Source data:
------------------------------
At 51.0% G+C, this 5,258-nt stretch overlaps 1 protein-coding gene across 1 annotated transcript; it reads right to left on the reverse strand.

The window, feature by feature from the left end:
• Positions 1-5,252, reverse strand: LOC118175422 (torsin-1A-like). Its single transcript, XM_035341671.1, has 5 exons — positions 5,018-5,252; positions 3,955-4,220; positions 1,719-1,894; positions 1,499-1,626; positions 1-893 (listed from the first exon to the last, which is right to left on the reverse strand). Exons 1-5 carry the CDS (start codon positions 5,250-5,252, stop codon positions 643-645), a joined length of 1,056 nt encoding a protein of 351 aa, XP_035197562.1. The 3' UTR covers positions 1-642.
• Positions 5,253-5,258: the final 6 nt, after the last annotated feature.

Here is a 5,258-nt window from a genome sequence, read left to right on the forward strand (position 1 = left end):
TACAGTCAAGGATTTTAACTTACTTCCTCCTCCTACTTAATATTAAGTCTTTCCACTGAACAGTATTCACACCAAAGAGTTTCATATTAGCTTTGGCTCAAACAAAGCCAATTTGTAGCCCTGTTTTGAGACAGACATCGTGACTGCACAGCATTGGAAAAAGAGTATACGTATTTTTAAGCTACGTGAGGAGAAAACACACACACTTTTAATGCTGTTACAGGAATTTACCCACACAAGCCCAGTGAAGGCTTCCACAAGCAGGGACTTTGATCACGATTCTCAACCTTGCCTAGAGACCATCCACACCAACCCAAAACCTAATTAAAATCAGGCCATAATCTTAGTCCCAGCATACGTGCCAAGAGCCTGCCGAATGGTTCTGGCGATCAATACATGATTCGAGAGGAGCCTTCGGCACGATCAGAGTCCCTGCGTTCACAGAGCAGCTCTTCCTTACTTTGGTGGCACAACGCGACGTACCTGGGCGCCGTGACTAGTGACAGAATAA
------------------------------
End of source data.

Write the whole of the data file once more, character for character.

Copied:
At 51.0% G+C, this 5,258-nt stretch overlaps 1 protein-coding gene across 1 annotated transcript; it reads right to left on the reverse strand.

The window, feature by feature from the left end:
• Positions 1-5,252, reverse strand: LOC118175422 (torsin-1A-like). Its single transcript, XM_035341671.1, has 5 exons — positions 5,018-5,252; positions 3,955-4,220; positions 1,719-1,894; positions 1,499-1,626; positions 1-893 (listed from the first exon to the last, which is right to left on the reverse strand). Exons 1-5 carry the CDS (start codon positions 5,250-5,252, stop codon positions 643-645), a joined length of 1,056 nt encoding a protein of 351 aa, XP_035197562.1. The 3' UTR covers positions 1-642.
• Positions 5,253-5,258: the final 6 nt, after the last annotated feature.

Here is a 5,258-nt window from a genome sequence, read left to right on the forward strand (position 1 = left end):
TACAGTCAAGGATTTTAACTTACTTCCTCCTCCTACTTAATATTAAGTCTTTCCACTGAACAGTATTCACACCAAAGAGTTTCATATTAGCTTTGGCTCAAACAAAGCCAATTTGTAGCCCTGTTTTGAGACAGACATCGTGACTGCACAGCATTGGAAAAAGAGTATACGTATTTTTAAGCTACGTGAGGAGAAAACACACACACTTTTAATGCTGTTACAGGAATTTACCCACACAAGCCCAGTGAAGGCTTCCACAAGCAGGGACTTTGATCACGATTCTCAACCTTGCCTAGAGACCATCCACACCAACCCAAAACCTAATTAAAATCAGGCCATAATCTTAGTCCCAGCATACGTGCCAAGAGCCTGCCGAATGGTTCTGGCGATCAATACATGATTCGAGAGGAGCCTTCGGCACGATCAGAGTCCCTGCGTTCACAGAGCAGCTCTTCCTTACTTTGGTGGCACAACGCGACGTACCTGGGCGCCGTGACTAGTGACAGAATAA